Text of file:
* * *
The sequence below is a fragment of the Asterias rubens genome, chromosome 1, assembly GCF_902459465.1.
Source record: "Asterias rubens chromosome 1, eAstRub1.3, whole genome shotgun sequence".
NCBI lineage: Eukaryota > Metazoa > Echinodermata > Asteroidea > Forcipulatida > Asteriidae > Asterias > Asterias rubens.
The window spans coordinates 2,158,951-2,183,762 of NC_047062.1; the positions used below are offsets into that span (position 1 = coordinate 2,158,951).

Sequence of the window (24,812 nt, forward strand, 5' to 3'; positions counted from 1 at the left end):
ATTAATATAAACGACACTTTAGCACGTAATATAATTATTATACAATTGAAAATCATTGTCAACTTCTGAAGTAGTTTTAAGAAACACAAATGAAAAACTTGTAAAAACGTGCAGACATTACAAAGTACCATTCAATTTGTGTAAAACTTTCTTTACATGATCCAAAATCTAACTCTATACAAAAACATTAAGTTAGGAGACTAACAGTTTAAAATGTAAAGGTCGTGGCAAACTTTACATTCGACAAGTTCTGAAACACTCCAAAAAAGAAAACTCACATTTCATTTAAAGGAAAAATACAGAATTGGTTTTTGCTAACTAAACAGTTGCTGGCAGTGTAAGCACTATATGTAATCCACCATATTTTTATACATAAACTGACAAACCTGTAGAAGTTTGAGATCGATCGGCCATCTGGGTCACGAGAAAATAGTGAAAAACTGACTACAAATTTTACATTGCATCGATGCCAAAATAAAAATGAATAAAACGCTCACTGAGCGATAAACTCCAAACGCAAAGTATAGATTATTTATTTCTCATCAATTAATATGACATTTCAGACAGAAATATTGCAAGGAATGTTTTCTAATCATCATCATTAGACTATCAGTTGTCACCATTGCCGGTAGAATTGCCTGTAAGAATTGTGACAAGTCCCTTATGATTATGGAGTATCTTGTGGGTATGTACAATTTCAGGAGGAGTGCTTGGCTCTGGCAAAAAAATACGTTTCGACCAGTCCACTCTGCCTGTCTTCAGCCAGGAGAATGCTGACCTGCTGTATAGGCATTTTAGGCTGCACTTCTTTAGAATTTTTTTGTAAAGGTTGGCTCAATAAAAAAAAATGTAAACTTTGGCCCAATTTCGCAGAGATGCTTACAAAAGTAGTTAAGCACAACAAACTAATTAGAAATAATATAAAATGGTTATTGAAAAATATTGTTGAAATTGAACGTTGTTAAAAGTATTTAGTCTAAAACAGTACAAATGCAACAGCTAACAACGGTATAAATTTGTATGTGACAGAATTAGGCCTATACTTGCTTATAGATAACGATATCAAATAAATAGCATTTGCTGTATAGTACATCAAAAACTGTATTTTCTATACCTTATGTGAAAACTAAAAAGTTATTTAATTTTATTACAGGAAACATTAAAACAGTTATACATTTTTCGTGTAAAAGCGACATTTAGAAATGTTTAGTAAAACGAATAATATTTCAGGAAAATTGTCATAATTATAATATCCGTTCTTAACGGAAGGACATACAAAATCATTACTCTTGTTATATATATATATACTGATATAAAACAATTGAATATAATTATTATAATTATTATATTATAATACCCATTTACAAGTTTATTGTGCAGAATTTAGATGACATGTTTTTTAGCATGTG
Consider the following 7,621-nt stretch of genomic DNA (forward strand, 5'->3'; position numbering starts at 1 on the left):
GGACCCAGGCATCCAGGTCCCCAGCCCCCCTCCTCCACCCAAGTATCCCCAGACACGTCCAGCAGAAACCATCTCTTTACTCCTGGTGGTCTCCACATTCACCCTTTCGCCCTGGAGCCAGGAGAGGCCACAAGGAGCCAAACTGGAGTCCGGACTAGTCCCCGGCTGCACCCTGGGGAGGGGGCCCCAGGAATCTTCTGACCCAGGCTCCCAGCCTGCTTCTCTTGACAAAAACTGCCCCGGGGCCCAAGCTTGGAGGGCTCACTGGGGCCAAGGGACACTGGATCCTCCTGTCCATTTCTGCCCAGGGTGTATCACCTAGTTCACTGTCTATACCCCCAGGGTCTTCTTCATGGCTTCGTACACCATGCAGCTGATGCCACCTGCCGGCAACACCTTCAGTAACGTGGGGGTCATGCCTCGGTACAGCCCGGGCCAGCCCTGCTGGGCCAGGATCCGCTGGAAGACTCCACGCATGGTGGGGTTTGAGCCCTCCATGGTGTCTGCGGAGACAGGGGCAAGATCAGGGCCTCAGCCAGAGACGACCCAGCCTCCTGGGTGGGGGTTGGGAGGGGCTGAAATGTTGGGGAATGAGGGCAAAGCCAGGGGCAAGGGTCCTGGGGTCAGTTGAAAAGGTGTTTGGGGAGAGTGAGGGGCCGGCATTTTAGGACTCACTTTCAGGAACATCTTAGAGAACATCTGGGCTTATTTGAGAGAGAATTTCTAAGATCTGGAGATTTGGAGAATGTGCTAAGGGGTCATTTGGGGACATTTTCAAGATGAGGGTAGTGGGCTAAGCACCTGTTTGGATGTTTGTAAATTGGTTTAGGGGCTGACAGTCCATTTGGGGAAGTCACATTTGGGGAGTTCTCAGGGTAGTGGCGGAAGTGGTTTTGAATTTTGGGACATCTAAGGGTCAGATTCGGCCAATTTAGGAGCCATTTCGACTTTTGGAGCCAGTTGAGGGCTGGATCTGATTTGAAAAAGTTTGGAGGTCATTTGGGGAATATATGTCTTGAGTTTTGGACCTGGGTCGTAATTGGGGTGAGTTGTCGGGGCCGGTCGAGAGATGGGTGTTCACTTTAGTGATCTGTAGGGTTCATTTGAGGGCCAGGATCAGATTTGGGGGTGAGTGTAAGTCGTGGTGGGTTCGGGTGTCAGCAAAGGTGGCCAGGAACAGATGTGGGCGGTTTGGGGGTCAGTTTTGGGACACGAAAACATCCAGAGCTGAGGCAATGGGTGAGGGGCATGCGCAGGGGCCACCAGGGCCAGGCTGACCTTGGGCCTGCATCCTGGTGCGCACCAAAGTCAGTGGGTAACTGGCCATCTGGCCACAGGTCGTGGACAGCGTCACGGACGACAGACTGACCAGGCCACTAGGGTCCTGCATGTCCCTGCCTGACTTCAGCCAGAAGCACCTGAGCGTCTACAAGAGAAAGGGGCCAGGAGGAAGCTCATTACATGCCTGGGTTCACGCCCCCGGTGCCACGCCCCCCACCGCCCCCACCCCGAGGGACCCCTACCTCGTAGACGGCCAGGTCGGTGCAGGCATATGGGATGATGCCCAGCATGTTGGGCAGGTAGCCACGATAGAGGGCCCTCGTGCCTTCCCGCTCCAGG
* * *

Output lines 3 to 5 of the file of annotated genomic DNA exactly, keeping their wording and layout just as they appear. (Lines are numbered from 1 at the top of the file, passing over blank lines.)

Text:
NCBI lineage: Eukaryota > Metazoa > Echinodermata > Asteroidea > Forcipulatida > Asteriidae > Asterias > Asterias rubens.
The window spans coordinates 2,158,951-2,183,762 of NC_047062.1; the positions used below are offsets into that span (position 1 = coordinate 2,158,951).

Sequence of the window (24,812 nt, forward strand, 5' to 3'; positions counted from 1 at the left end):